May 5-7, 2016 at the University of Notre Dame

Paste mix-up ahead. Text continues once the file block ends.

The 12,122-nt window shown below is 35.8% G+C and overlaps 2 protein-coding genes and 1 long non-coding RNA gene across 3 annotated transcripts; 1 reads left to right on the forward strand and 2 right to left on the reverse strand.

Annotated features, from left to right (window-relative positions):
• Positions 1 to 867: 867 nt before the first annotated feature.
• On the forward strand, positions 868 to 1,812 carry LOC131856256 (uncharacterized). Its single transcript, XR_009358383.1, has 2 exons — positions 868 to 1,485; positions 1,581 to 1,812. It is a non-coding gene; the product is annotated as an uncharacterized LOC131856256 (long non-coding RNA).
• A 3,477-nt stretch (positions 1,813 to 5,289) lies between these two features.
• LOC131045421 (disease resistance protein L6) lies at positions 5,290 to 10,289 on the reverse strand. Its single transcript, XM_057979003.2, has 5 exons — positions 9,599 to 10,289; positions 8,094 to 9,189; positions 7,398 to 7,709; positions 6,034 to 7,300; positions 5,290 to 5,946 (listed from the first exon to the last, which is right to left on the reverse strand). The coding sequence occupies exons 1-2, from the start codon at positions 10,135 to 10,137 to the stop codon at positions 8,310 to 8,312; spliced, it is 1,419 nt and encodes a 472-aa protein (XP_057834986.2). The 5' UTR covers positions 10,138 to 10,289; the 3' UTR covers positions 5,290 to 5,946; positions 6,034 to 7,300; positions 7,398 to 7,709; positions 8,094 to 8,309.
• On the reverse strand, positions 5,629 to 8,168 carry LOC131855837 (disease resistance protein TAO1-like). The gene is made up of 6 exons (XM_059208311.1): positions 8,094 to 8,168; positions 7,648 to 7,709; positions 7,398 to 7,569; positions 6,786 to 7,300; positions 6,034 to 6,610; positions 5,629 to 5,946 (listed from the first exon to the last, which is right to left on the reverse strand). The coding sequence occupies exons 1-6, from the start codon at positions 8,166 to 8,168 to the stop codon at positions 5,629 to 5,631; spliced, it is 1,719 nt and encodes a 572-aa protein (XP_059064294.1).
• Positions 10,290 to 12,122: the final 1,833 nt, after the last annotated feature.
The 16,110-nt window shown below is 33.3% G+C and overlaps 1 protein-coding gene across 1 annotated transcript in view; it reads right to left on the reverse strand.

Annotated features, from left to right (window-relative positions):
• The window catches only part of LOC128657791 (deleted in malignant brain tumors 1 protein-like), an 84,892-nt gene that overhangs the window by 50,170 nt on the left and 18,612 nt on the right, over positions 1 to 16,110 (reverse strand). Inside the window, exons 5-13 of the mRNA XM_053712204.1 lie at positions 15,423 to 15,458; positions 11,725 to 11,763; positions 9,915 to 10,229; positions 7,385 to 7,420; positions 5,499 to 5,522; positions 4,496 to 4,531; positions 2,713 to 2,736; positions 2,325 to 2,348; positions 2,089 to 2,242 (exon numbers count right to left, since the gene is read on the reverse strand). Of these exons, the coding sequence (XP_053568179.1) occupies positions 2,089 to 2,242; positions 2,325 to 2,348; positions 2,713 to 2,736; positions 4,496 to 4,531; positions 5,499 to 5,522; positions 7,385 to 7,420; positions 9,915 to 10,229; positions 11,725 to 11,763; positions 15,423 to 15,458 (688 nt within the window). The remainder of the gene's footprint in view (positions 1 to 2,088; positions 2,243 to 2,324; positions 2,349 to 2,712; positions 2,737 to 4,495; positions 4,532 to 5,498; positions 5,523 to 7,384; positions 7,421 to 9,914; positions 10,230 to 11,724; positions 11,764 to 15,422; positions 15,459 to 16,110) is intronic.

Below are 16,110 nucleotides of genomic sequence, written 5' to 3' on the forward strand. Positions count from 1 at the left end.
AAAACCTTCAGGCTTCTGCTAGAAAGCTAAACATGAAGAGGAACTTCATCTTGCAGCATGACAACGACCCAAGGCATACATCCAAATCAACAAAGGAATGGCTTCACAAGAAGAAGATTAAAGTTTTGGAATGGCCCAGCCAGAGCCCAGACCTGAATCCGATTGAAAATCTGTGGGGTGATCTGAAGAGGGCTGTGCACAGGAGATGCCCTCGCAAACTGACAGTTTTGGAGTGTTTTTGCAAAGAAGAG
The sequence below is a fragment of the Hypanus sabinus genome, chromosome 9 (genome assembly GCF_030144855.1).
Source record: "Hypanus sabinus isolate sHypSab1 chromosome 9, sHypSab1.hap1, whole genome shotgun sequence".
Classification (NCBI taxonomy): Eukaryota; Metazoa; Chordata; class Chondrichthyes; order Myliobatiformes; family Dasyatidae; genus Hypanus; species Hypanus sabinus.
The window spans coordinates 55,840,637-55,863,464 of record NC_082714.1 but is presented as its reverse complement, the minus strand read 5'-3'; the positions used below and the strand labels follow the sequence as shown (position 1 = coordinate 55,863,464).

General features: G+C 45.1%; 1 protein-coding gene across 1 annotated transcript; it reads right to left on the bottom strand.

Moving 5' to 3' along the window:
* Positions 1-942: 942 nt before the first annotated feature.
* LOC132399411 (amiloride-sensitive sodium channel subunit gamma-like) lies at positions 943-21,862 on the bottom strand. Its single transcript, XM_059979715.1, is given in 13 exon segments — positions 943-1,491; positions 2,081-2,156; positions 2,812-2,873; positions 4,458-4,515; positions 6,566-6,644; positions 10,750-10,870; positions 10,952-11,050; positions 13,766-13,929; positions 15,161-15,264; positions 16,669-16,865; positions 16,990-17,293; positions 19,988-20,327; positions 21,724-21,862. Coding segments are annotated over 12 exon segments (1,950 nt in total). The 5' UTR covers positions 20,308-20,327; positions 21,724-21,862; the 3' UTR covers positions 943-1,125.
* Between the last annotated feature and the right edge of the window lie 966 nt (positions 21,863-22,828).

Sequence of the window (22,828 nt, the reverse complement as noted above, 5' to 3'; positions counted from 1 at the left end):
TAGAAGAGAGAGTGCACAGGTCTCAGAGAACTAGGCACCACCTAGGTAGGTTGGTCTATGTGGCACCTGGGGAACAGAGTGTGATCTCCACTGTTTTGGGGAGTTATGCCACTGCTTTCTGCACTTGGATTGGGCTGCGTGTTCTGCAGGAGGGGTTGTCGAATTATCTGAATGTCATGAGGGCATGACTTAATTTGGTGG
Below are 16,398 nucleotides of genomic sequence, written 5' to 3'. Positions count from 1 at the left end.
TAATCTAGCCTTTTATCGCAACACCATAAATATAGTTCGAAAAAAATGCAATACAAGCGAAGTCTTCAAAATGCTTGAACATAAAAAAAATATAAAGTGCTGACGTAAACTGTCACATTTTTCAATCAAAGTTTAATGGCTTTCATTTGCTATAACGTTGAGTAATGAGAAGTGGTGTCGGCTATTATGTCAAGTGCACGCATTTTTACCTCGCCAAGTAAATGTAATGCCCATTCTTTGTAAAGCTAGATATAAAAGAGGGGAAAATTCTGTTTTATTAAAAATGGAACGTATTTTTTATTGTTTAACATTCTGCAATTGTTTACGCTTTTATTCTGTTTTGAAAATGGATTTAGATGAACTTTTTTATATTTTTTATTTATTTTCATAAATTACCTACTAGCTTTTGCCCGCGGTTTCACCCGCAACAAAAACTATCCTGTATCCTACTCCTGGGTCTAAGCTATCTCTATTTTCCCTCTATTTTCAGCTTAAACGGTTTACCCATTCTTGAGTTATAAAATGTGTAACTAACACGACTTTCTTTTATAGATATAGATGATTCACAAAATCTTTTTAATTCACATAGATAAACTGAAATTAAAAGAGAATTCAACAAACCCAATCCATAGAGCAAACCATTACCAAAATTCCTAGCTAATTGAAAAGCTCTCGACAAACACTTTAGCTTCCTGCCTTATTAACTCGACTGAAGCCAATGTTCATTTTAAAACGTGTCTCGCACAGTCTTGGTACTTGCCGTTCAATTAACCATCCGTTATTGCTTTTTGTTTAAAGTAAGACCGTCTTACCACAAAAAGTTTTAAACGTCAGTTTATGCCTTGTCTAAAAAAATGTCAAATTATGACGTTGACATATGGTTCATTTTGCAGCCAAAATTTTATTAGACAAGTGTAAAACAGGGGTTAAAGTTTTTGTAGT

The concept of sin plays an important role in many religious traditions, but it also harbors great complexity. Sometimes we speak as if the concept applies mainly to morally blameworthy actions; but we also speak as if it applies to dispositions or character traits (e.g., ‘the sin of pride’). It is sometimes spoken of as a kind of impurity—something that can be washed away, or from which we can be cleansed. Sometimes it is treated as a kind of weight that can be lifted or carried away. Sometimes it is treated as an agency that resides within us—“no longer am I the one doing it, but sin which dwells in me” (Rom. 7:17). In the Christian tradition, original sin is a condition that we inherit and (for many theologians) something for which we are guilty from birth. What is sin that it can be spoken of in so many ways? Alternatively, how should we disambiguate ‘sin’ so as to avoid talking past one another with this multiply ambiguous word? Are some “images” of sin to be prioritized over others? Does our ontology of sin have any bearing on our understanding of forgiveness, or atonement? The 2016 Logos Workshop will be devoted to addressing these and related philosophical and theological questions about sin and sinfulness.